Today we released a report that bolsters the economic argument for comprehensive non-discrimination laws.
The analysis reveals that the vast majority of economic growth since RFRA passed in March 2015—in the form of investments and high-wage job creation—has been in municipalities with LGBT-inclusive human rights ordinances (HROs) barring discrimination in housing, employment and business services.
Our own initiative director, Peter Hanscom, suggests that a statewide non-discrimination law is critical to ensuring robust and sustainable economic growth for Indiana:
We can never take Indiana’s economic successes for granted. We saw last year that our state’s economic reputation is fragile, so we must take decisive action to ensure that no community is forced to answer the question of whether legal discrimination is allowed within their city limits.
Today’s report was developed from data collected by Indiana Economic Development Corporation (IEDC) since April 2015. It shows that 82.7% of new economic investment commitments and 58% of new high-wage jobs announced in Indiana went to localities with comprehensive HROs.
This directly challenges the notion that Indiana’s economic growth over the past year functions as proof that RFRA had no negative impact on businesses.
True: Indiana’s economy has continued to grow—but by and large in communities that protect Hoosiers from the type of discrimination that RFRA codified into law.
Chris Barbin, CEO of Appirio—one of Indiana Competes’ coalition members—testified to the impact RFRA had on business:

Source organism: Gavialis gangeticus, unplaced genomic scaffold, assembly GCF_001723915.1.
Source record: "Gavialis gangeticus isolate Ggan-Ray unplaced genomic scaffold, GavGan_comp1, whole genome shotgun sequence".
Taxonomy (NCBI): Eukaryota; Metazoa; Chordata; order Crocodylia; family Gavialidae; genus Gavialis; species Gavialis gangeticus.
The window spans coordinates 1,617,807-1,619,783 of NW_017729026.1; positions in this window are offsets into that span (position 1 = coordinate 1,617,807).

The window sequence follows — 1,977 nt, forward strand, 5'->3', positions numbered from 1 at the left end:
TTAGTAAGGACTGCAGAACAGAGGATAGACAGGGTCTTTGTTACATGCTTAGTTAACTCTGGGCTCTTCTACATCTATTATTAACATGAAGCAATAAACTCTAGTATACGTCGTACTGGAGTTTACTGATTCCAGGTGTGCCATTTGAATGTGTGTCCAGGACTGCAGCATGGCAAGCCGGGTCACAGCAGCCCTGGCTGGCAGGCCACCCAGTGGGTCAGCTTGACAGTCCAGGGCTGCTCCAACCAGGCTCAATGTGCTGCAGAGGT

When Indiana found itself in the spotlight for passing RFRA last spring, we were incredibly disappointed by the measure – so much so that we put our growth plans on temporary hold. Thankfully, Indianapolis has strong protections to defend LGBT people from discrimination. We hope Hoosier lawmakers continue to take measures to highlight the state as a progressive center of business in order to attract the best talent and strongest investments.
This latest data showing economic trends toward investments in localities with comprehensive non-discrimination laws coupled with numerous polls that show public support for these laws is on the rise—with latest numbers estimating more than 60% of Hoosiers support LGBT-inclusive non-discrimination protections—points to a need for legislative action.
As Michael Huber, CEO of the Indy Chamber says:
It’s no surprise that companies are choosing to invest and locate in areas where leaders have taken steps to show inclusivity and ban discrimination of any kind. Today, we are in tough competition for jobs and talent and Indiana cannot afford to take any action that puts roadblocks in the way of investment.
For the benefit of Indiana’s communities and businesses, lawmakers should take necessary steps to add “sexual orientation, gender identity” to Indiana’s existing civil rights law. We will continue to work with lawmakers to achieve this goal in the coming months of the 2016 legislative session.